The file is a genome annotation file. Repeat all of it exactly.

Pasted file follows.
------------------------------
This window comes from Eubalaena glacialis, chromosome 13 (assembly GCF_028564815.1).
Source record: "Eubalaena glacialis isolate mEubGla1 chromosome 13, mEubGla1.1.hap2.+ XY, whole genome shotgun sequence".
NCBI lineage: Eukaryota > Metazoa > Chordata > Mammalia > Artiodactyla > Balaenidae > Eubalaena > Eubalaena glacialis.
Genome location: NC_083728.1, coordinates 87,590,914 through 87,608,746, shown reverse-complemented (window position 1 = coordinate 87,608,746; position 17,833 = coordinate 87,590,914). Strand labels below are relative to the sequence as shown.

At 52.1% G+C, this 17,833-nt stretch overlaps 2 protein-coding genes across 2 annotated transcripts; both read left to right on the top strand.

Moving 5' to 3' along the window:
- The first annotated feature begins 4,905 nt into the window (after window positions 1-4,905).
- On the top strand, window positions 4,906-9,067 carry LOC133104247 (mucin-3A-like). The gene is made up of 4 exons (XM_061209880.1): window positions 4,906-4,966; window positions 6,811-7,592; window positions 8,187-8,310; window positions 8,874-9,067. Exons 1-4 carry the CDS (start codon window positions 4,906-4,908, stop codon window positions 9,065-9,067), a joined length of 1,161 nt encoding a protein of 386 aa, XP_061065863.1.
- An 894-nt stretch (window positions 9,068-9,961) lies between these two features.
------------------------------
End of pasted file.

This window comes from Eubalaena glacialis, chromosome 13 (assembly GCF_028564815.1).
Source record: "Eubalaena glacialis isolate mEubGla1 chromosome 13, mEubGla1.1.hap2.+ XY, whole genome shotgun sequence".
NCBI lineage: Eukaryota > Metazoa > Chordata > Mammalia > Artiodactyla > Balaenidae > Eubalaena > Eubalaena glacialis.
Genome location: NC_083728.1, coordinates 87,590,914 through 87,608,746, shown reverse-complemented (window position 1 = coordinate 87,608,746; position 17,833 = coordinate 87,590,914). Strand labels below are relative to the sequence as shown.

At 52.1% G+C, this 17,833-nt stretch overlaps 2 protein-coding genes across 2 annotated transcripts; both read left to right on the top strand.

Moving 5' to 3' along the window:
- The first annotated feature begins 4,905 nt into the window (after window positions 1-4,905).
- On the top strand, window positions 4,906-9,067 carry LOC133104247 (mucin-3A-like). The gene is made up of 4 exons (XM_061209880.1): window positions 4,906-4,966; window positions 6,811-7,592; window positions 8,187-8,310; window positions 8,874-9,067. Exons 1-4 carry the CDS (start codon window positions 4,906-4,908, stop codon window positions 9,065-9,067), a joined length of 1,161 nt encoding a protein of 386 aa, XP_061065863.1.
- An 894-nt stretch (window positions 9,068-9,961) lies between these two features.